How to manage interim reporting under IFRS 17

15 December 2020

by Marco Fillion Partner, National Actuarial Services Leader, PwC Canada

Email +1 416 814 5789

by Joe Soga Director, Actuarial Services, PwC Canada

Email +1 416 815 5072

July’s amendment to IFRS 17 (B137) has created a policy choice for entities applying IAS 34 to their interim reporting — and each option could result in significantly different reported results. With the help of Moody's and their RiskIntegrityTM for IFRS 17 service, we show the impact this could have on your annual results so you can make the appropriate policy choice.

A deeper look at the issue

Here’s a simplified example of how results can vary depending on the policy choice taken:

  • Entity A and B both issue quarterly interim financial statements applying IAS 34. Entity C only issues annual financial statements applying IAS 34.
  • Entity A chooses to apply the option given by IFRS 17 (B137) and the treatment of accounting estimates made in prior interim periods will not be revised or adjusted in subsequent interim periods and in the entire annual period.
  • Entity B chooses not to apply the option given by IFRS 17 (B137).
  • Entity C reports only on an annual basis.
  • Each entity has an opening CSM of CU 50 and expects an even release over a 2 year period.
  • In Q4, the entities expect an additional CU 30 of claims to be incurred in year 2 and adjust the CSM accordingly.
Entity CMS Amortisation in Statement of Financial Results  
Q1 Q2 Q3 Q4 Year 1 Closing CSM
A – applies B137 6,25 6,25 6,25 0,25 19 1
B – does not apply B137 6,25 6,25 6,25 -8,75 10 10
C – annual reporting n/a n/a n/a n/a 10 10

In the fourth quarter, Entity A, applying B137, does not change the recognised amounts of CSM release in prior quarterly interim reporting. The CSM recognised in Q4 is measured from the closing balance in Q3 (CU 50 - CU 18.75 = CU 31.25), adjusts for the change in claim estimates (CU 31.25 - CU 10 = 1.25) and releases it in P&L evenly over the remaining 5 quarters (CU 1.25 / 5 = CU 0.25), leaving a CSM balance of CU 1 to amortised in year 2.

Entity B, meanwhile, does not apply B137 and follows IAS 34, which notes that the frequency of an entity’s interim reporting should not affect the measurement of its annual results (typically referred to as a “year-to-date” principle). Therefore, in the fourth quarter, the CSM release is measured on an annual basis. The entity takes a year-to-date view and adjusts the CSM opening balance by the change in claim estimates (CU 50 - CU 30 - CU 20) and releases it in P&L evenly over two years (CU 20 / 2 = CU 10), leaving a CSM balance of CU 10 to amortise in year 2. This results in a negative insurance revenue of CU 8.75 in the fourth quarter to adjust the CSM release in prior interim financial statements (CU 10 - CU 18.75 = - CU 8.75).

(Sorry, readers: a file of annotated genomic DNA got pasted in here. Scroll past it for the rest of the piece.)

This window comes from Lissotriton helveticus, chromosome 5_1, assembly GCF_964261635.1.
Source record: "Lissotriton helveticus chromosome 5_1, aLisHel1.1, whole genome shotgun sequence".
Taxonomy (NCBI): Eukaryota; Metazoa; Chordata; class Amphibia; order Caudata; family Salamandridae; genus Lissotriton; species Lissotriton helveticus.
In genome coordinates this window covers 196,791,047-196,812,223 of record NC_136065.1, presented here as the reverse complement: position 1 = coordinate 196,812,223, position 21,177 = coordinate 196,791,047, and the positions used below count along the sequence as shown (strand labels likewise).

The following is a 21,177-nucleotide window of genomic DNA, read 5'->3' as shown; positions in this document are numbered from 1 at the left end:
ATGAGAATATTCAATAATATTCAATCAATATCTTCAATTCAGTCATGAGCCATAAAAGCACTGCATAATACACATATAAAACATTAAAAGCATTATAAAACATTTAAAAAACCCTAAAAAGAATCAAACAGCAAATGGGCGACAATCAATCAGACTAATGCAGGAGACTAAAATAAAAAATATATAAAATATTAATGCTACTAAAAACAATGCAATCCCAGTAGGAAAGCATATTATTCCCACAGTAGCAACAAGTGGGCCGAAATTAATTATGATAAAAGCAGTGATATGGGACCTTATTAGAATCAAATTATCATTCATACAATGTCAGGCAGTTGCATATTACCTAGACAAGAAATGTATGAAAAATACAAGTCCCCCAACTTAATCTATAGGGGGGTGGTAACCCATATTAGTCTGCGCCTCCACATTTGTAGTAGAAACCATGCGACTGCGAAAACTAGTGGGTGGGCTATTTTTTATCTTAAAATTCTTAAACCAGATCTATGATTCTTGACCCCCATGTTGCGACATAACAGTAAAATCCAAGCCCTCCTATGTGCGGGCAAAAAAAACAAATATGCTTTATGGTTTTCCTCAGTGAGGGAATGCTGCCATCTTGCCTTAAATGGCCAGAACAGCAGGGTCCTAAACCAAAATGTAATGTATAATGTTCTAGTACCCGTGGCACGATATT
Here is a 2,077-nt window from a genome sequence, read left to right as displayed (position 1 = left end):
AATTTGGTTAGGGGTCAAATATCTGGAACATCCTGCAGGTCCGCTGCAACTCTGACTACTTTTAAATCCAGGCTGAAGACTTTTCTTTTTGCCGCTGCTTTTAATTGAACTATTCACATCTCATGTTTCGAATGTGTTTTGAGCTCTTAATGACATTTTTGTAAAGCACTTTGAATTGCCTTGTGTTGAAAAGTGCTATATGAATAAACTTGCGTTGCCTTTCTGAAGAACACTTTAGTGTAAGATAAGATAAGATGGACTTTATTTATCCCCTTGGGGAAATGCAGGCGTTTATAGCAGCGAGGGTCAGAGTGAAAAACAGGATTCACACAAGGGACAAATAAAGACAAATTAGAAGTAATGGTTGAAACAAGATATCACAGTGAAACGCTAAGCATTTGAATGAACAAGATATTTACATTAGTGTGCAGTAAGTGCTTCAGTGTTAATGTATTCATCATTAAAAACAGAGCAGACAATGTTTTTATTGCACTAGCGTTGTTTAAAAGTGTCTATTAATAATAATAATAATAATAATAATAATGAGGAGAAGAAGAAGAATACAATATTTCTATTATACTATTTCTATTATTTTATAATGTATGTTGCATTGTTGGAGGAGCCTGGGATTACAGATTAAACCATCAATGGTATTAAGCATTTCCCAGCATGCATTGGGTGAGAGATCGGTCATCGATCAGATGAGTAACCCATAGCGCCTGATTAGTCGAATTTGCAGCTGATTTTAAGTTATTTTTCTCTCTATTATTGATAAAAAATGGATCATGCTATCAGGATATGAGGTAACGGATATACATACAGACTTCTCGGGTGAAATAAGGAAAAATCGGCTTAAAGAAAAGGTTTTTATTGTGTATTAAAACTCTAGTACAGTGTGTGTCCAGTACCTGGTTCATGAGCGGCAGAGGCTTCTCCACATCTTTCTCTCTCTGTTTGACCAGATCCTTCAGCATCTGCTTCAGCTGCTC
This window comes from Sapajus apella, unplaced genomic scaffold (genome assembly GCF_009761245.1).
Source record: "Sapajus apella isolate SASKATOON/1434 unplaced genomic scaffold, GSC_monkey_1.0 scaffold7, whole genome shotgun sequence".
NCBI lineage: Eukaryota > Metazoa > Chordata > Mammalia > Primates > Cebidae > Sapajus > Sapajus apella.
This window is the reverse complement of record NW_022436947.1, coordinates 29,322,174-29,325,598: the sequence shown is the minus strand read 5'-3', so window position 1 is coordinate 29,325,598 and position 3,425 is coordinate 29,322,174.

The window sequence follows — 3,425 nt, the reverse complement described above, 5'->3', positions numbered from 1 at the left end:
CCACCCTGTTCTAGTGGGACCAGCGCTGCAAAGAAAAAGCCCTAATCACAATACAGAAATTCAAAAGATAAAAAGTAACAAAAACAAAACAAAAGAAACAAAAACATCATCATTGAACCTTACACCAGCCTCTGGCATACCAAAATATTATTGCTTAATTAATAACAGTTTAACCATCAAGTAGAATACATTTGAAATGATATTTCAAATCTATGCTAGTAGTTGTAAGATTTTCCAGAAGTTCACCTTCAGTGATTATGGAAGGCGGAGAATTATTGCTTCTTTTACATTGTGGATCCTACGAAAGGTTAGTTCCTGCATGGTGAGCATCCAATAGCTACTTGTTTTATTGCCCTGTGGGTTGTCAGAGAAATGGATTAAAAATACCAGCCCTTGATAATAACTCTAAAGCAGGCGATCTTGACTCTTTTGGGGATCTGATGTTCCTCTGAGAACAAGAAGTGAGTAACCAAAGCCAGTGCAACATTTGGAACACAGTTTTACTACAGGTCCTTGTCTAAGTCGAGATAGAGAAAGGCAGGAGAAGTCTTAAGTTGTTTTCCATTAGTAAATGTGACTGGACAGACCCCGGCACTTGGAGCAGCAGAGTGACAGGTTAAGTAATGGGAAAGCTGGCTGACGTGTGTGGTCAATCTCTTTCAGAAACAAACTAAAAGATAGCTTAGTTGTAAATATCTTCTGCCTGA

Finally, entity C reflects the change in estimates for year 2 (CU 50 - CU 30 = CU 20) and releases CU 10 ( CU 20 / 2 = CU 10).

Making the right choice

If B137 is not elected, IAS 34 will apply and the financial results for the full year will be consistent with annual reporting. However, as illustrated above, it may also generate odd CSM releases for interim financial reporting — if, for example, cash flow assumptions are updated once, at year end.

On the other hand, electing to apply B137 solves the potential issue of presenting odd interim financial results. However, the full year results will be different from annual reporting had interim reporting not existed. This election may also add additional work to subsidiaries with annual reporting, which need to provide IAS 34 compliant interim results to their parent company with interim reporting.

To avoid having to maintain two books of records to support consolidated and standalone reporting, you will need to ensure your interim reporting by subsidiaries meets the minimum content requirements for interim financial statements in IAS 34. It will be critical to select an IFRS 17 system vendor that can accomodate these different accounting requirements and selections across various entities of an insurance organisation. In cases where maintaining two books cannot be avoided, your IFRS 17 solution should also be able to support it.

Clearly defining your financial reporting business requirements will help you identify the pros and cons of the options you have. You will also need to translate these requirements into technical specifications for your implementation. You may find it helpful to develop illustrative examples of these options, through journal entries, for example. This will enable you to deepen your understanding and make educated decisions.

While navigating these multiple options will be challenging, solutions like Moody’s RiskIntegrityTM for IFRS 17 can help you source all your reporting from one single ledger, providing the flexibility you need to meet multiple reporting requirements in parallel via your accounting policy choices.

by Marco Fillion Partner, National Actuarial Services Leader, PwC Canada

Email +1 416 814 5789

by Joe Soga Director, Actuarial Services, PwC Canada

Email +1 416 815 5072

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